Mumford & Sons Co-Founder Says He’s Leaving To “Speak Freely” On Political Issues

A founding member of the English folk rock act Mumford & Sons said today in a Medium post that he’s leaving the band in order to avoid tainting them with his personal political opinions.

Winston Marshall created a firestorm on social media in March when he tweeted support for journalist Andy Ngo’s book Unmasked: Inside Antifa’s Radical Plan to Destroy Democracy, which examines the radical leftist group’s history and tactics.

The guitarist and banjo player subsequently took a brief break from the band in March. Although he says his group had “invited me to continue with them,” he has now decided to leave so that he could “speak freely without them suffering the consequences.”

Marshall insisted that he was not endorsing the far right by praising Ngo’s book, saying, “Nothing could be further from the truth. I condemn unequivocally all political extremism, be it of the Right or Left.”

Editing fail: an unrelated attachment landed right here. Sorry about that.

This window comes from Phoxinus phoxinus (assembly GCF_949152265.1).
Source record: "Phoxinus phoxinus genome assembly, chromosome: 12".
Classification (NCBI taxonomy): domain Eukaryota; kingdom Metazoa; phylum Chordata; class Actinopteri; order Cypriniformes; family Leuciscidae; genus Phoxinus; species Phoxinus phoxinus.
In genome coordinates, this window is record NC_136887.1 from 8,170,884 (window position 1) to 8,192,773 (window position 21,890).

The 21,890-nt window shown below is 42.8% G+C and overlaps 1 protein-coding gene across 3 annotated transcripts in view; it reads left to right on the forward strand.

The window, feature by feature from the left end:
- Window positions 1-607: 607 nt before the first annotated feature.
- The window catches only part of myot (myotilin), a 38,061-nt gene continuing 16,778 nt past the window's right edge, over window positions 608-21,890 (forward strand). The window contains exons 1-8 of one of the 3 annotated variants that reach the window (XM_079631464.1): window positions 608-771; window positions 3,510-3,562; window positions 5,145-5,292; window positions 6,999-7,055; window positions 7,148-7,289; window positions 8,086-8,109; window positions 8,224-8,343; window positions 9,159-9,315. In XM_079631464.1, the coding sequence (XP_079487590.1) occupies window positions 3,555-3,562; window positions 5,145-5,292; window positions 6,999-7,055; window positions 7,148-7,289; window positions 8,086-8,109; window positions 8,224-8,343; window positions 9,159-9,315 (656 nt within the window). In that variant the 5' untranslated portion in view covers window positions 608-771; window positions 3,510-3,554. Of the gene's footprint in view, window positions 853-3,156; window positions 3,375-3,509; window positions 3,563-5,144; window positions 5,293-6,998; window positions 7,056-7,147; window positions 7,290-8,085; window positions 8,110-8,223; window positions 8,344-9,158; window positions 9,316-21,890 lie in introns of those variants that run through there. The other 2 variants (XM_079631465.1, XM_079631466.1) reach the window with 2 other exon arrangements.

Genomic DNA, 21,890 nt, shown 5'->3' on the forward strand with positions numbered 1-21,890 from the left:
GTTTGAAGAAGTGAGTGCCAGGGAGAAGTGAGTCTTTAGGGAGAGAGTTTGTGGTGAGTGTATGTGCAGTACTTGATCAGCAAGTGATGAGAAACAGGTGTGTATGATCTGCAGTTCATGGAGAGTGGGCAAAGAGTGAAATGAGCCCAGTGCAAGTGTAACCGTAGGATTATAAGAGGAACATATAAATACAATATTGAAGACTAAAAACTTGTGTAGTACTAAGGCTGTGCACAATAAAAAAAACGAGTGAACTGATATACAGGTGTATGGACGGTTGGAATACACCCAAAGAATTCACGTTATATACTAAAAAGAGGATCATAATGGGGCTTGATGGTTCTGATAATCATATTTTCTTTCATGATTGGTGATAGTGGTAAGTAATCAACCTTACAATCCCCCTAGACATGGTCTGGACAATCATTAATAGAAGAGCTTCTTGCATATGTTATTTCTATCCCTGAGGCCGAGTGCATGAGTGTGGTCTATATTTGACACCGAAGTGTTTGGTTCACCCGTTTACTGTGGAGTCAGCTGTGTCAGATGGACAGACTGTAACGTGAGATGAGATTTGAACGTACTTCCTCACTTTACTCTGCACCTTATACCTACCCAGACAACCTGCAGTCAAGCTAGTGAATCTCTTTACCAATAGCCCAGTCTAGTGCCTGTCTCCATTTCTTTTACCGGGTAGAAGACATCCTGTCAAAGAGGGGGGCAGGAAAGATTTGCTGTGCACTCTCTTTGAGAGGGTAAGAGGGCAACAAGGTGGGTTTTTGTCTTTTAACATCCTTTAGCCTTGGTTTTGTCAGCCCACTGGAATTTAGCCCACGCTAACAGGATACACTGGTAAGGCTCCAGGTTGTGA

“As long as I am a member of the band, speaking my mind on the evils of political extremism could bring them trouble. My loyalty and love for them cannot permit that,” Marshall said.

He will now be working on his new charity, Hong Kong Link Up, and new creative projects, “as well as speaking and writing on a variety of issues,” he wrote.

Formed in London in 2007, Mumford & Sons won the Album of the Year Grammy for their 2012 record Babel.

“We wish you all the best for the future, Win, and we love you man,” the three other band members — Marcus Mumford, Ben Lovett and Ted Dwane — wrote on Instagram in response to the Marshall announcement

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